{layout:set name="title"}News | {title}{/layout:set}
  {if:else}
    {summary}
  {/if}
{/exp:channel:entries}

Your title for this template will now show “Site Name | News” unless a single news entry is being displayed, in which case it will show a more user friendly title of “Site Name | News | Article Title”. Unlike header and footer embeds, this can all be done using a single Channel Entries loop which will improve the overall performance of this template.

Nesting and Embeds

Nested Layouts

Each template on your site can only specify a single layout. However, each layout can also use a layout, thus progressively nesting your template. For more complex sites this allows you to have a single HTML wrapper and still take advantage of layouts to build out the different sections of your site.

Layouts and Embeds

Layouts and embeds can be used together to create complex template hierarchies. When building nested template structures you should keep your layouts general and avoid nesting embeds or layouts too deeply. A good implementation will be easy to read and easy to follow. This will make your site more maintainable and it will help you spot performance bottlenecks more quickly.

It is important to understand how layouts and embeds can affect each other. Layouts are processed before embeds, so that setting a layout variable inside an embed cannot affect the layout of the embedding template. If an embed is using a layout, then the embed will be wrapped by that layout before being placed in the embedding template. Setting a layout variable inside the embed will be usable by the embed’s layout and that layout will have full access to the variables passed to the embed.

  Read Embed Variables Set Embed Layout Variables Set Parent Layout Variables
Embedded Template Yes Yes No
Parent Template No Yes
Embed Layout Yes No
Parent’s Layout No No

Complex Example

Putting all of these together lets you create flexible page layouts with multiple dynamic sections. This example will add a sidebar and footer to the news example above.

We will keep the existing “site/_html-layout” from before, with a small addition to allow for additional JavaScript and CSS to be set from the template:

<html>
  <head>
    <title>Site Name{if layout:title != ''} | {layout:title}{/if}</title>

    <link rel="stylesheet" href="/assets/global.css" type="text/css" />
    {layout:css}
  </head>
  <body>
    {layout:contents}
    {layout:js}
  </body>
</html>

For the news section we will now have a separate layout that defines the structure of a given news page. Let’s call it “news/_layout”:

{layout="site/_html-layout"}
{layout:set name="title"}News{if layout:title != ''} | {layout:title}{/if}{/layout:set}

{layout:set name="css"}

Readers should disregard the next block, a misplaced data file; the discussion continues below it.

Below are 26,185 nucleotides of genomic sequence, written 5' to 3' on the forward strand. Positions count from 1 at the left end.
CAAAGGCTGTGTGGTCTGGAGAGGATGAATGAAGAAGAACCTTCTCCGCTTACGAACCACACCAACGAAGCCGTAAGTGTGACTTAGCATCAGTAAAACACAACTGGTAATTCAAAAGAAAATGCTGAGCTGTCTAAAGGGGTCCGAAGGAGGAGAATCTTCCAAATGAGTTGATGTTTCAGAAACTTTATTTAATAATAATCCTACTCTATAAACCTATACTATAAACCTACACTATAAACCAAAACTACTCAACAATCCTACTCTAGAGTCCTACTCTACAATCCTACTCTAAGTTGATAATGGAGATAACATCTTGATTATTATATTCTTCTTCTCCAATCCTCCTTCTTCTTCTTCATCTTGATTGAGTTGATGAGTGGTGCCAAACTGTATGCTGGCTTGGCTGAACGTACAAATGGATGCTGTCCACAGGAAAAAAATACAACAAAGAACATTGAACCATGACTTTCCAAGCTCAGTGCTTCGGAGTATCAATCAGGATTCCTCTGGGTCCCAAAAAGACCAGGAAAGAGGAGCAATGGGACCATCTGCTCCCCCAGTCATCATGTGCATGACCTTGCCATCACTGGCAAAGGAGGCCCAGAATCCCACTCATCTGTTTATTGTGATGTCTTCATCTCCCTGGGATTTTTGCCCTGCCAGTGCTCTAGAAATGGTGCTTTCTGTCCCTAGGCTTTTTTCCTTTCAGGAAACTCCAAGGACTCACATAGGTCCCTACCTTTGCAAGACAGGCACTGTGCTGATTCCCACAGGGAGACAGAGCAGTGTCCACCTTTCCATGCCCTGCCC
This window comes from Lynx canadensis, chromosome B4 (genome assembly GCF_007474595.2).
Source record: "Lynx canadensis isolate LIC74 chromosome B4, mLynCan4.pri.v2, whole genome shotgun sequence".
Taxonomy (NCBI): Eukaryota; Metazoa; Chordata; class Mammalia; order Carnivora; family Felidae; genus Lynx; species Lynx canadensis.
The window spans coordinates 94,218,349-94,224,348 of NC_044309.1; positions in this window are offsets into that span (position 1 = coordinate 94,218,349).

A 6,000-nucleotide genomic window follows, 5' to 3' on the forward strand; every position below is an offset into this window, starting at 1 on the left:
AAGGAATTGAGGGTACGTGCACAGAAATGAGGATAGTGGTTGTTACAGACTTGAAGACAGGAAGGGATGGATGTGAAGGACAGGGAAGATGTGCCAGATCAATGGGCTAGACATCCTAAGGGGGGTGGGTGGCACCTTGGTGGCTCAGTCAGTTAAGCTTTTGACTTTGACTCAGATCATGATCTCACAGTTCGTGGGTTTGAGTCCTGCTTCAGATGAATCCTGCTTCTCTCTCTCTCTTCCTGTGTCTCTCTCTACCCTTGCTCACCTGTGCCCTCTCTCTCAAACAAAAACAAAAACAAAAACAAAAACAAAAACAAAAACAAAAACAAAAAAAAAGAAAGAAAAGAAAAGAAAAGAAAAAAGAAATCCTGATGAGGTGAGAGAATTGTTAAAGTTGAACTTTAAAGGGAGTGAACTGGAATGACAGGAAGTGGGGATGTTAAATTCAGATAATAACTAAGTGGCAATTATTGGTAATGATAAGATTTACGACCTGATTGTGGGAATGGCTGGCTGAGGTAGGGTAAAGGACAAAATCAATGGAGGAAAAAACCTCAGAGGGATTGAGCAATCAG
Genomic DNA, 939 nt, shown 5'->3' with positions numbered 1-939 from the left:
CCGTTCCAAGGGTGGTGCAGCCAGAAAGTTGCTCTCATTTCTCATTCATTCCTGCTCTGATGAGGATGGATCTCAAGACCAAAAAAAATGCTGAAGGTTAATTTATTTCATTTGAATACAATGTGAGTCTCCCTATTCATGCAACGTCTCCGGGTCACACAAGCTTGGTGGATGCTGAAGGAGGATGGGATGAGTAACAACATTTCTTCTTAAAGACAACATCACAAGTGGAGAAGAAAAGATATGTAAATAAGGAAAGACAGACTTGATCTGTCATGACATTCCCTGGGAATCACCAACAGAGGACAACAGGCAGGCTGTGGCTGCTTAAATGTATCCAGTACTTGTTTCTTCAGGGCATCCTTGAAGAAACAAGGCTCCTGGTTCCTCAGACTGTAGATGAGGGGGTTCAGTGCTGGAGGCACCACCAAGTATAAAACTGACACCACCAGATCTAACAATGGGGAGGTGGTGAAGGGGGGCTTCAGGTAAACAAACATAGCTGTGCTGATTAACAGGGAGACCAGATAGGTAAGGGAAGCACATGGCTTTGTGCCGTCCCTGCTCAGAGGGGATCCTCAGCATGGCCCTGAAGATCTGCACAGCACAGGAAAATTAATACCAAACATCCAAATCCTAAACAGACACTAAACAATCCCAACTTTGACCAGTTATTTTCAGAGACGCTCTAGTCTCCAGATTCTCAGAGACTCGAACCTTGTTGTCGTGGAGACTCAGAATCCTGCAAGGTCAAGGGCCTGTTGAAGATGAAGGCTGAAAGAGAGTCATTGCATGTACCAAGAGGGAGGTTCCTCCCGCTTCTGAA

<link rel="stylesheet" href="/assets/news.css" type="text/css" />
{/layout:set}

<div id="wrapper">
  <div id="main">
    {layout:contents}
  </div>

  <aside>
    {layout:sidebar}
  </aside>
</div>

Our news homepage “news/index” will use the news layout to show a list of recent entries and also provide a search box in the sidebar. We will use an embed for the search and come back to it later:

{layout="news/_layout" title="Recent"}

{exp:channel:entries channel="news" limit="30" dynamic="no"}
  <h2><a href="{url_title_path='news/article'}">{title}</a></h2>
  {summary}
{/exp:channel:entries}

{layout:set name="sidebar"}
  {embed="news/_embed-search"}
{/layout:set}

We will use the “news/article” template to display the full article and change the sidebar to show an article list in addition to the search:

{layout="news/_layout"}

{exp:channel:entries channel="news" require_entry="yes"}
  {layout:set name="title" value="{title}"}

  <h1>{title}<h1>
  {body}
{/exp:channel:entries}

{layout:set name="sidebar"}
  {embed="news/_embed-search"}
  {embed="news/_embed-recent-articles"}
{/layout:set}

For each element in the sidebar we will have a small piece of wrapping code in a layout, “news/_sidebar-layout”:

<div class="sidebar-item">
  <header>{layout:header}</header>
  {layout:contents}
</div>

Now we can create “news/_embed-search” using the Simple Search Form tag:

{layout="news/_sidebar-layout" header="Search"}

{exp:search:simple_form channel="news"}
  <input type="search" name="keywords" maxlength="100">
  <input type="submit" value="Submit">
{/exp:search:simple_form}

And “news/_embed-recent-articles”:

{layout="news/_sidebar-layout" header="Recent Articles"}

<ul>
  {exp:channel:entries channel="news" limit="10" dynamic="no" disable="custom_fields"}
    <li>{title}</li>
  {/exp:channel:entries}
</ul>